We've yammered before about Beltane, the Gaelic holiday on May 1 that traditionally marks the start of summer, as it's roughly halfway between the spring equinox and summer solstice.
But today is April 30, and across Europe, those who give a hoot are lighting fires and toasting to the "other Halloween" known as Walpurgis Night, or more frequently, Walpurgisnacht.
Sitting on the opposite end of the calendar from Halloween/Samhain, Walpurgis Night behaves in a similar manner. It's believed that the barrier between our world and other worlds, especially the spirit world, is virtually non-existent on this night. Ghosts, demons and strange things will roam the land after sunset.
A strong association with witchcraft comes with Walpurgis Night, again, echoing the All Soul's/All Saint's dichotomy of Halloween and November 1. See, the Walpurgis refers to St. Walpurga, who is feted on May 1.
Naturally, to make things fair, the night before her feast, witches gather to do er, witchy things and non-witch types build bonfires to welcome summer ... and probably ward off malicious creeps from the nether realms. And that's Walpurgis Night.
Now, The Typing Monkey can't resist an opportunity to embrace the day and indulge in a little apple-blossom scented spookiness.
Squeal! Can you stand it? If you didn't take us up on a previous Lovecraft recommendation, this is a workable compromise.
"The Call of Cthulhu" introduces Lovecraft's richly detailed horror mythology of the ancient Earth in a dynamite blast of fantasy pulp that reads like a mystery/adventure but delivers plenty of sci-fi haymakers in the form of wack-ass other-dimensional geometry, a sea-dwelling "god," and men driven insane by a totem that summons the beast.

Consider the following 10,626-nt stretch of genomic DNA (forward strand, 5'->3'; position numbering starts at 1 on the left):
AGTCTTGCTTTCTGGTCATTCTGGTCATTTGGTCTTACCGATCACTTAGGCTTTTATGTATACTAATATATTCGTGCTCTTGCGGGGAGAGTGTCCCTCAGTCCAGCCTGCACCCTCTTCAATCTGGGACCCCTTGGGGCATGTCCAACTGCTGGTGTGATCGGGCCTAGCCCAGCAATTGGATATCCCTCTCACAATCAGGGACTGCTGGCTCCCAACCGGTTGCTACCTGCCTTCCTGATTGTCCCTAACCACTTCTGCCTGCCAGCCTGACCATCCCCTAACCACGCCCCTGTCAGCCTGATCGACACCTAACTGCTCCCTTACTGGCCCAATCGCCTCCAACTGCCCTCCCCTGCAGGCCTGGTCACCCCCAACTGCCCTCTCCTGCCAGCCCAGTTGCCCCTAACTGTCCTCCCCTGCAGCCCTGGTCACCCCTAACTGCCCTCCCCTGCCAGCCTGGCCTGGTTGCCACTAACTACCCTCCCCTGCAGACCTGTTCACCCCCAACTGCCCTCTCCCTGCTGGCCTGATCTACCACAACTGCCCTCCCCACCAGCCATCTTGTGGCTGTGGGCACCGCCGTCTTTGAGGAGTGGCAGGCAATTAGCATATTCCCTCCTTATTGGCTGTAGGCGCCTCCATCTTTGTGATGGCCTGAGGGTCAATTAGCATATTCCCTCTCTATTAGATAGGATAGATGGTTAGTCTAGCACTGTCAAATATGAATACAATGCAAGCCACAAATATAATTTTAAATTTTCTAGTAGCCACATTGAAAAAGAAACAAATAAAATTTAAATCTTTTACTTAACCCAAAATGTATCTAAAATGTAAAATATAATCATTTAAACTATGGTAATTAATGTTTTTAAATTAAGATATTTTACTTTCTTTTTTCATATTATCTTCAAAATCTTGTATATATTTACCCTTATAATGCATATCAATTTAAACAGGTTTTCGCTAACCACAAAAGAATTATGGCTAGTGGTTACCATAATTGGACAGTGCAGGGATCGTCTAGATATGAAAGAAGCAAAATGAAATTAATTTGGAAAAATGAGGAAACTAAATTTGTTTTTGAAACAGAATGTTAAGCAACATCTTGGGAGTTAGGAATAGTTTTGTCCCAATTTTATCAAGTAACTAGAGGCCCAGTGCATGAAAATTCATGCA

Afraid of Lovecraft's text? Then take a short ride with deviantART madman DrFaustusAU* -- who has turned the tale into a Seussian nightmare, complete with illustrations.
His digital presentation starts at the bottom-right of the page, and moves up and to the left, so we've linked to page two of the collection, where the story actually begins. It's well executed and hits every vital part of the story.
A paper version is due eventually.
*It's pure kismet (or is it?) that we post DrFaustusAU's creation on Walpurgisnacht, as his user name reference the legend of the mad magician who sold his soul to the devil. You see, in Gounoud's opera, Faust, act two begins with a depiction of Walpurgisnacht in the devil's realm. Naturally, it's the sexiest part of the story.